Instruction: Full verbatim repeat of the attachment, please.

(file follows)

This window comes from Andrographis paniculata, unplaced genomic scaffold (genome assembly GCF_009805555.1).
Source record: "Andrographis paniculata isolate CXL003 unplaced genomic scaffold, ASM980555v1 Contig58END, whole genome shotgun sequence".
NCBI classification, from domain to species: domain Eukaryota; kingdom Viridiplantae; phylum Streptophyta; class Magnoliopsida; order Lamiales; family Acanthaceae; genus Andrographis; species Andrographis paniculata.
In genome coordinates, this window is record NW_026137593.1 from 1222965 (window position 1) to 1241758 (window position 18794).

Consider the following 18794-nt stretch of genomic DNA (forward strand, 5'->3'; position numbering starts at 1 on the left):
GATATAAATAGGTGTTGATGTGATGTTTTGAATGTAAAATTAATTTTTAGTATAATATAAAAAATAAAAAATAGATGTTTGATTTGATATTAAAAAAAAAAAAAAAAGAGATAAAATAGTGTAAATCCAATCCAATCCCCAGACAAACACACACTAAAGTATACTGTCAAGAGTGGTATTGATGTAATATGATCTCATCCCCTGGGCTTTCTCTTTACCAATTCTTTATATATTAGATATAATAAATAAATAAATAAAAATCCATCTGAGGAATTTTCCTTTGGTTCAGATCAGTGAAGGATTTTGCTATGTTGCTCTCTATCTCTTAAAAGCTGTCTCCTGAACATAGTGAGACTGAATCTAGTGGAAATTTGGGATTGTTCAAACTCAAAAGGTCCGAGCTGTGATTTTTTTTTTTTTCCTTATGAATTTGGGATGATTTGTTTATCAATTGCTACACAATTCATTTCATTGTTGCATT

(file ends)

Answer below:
This window comes from Andrographis paniculata, unplaced genomic scaffold (genome assembly GCF_009805555.1).
Source record: "Andrographis paniculata isolate CXL003 unplaced genomic scaffold, ASM980555v1 Contig58END, whole genome shotgun sequence".
NCBI classification, from domain to species: domain Eukaryota; kingdom Viridiplantae; phylum Streptophyta; class Magnoliopsida; order Lamiales; family Acanthaceae; genus Andrographis; species Andrographis paniculata.
In genome coordinates, this window is record NW_026137593.1 from 1222965 (window position 1) to 1241758 (window position 18794).

Consider the following 18794-nt stretch of genomic DNA (forward strand, 5'->3'; position numbering starts at 1 on the left):
GATATAAATAGGTGTTGATGTGATGTTTTGAATGTAAAATTAATTTTTAGTATAATATAAAAAATAAAAAATAGATGTTTGATTTGATATTAAAAAAAAAAAAAAAAGAGATAAAATAGTGTAAATCCAATCCAATCCCCAGACAAACACACACTAAAGTATACTGTCAAGAGTGGTATTGATGTAATATGATCTCATCCCCTGGGCTTTCTCTTTACCAATTCTTTATATATTAGATATAATAAATAAATAAATAAAAATCCATCTGAGGAATTTTCCTTTGGTTCAGATCAGTGAAGGATTTTGCTATGTTGCTCTCTATCTCTTAAAAGCTGTCTCCTGAACATAGTGAGACTGAATCTAGTGGAAATTTGGGATTGTTCAAACTCAAAAGGTCCGAGCTGTGATTTTTTTTTTTTTCCTTATGAATTTGGGATGATTTGTTTATCAATTGCTACACAATTCATTTCATTGTTGCATT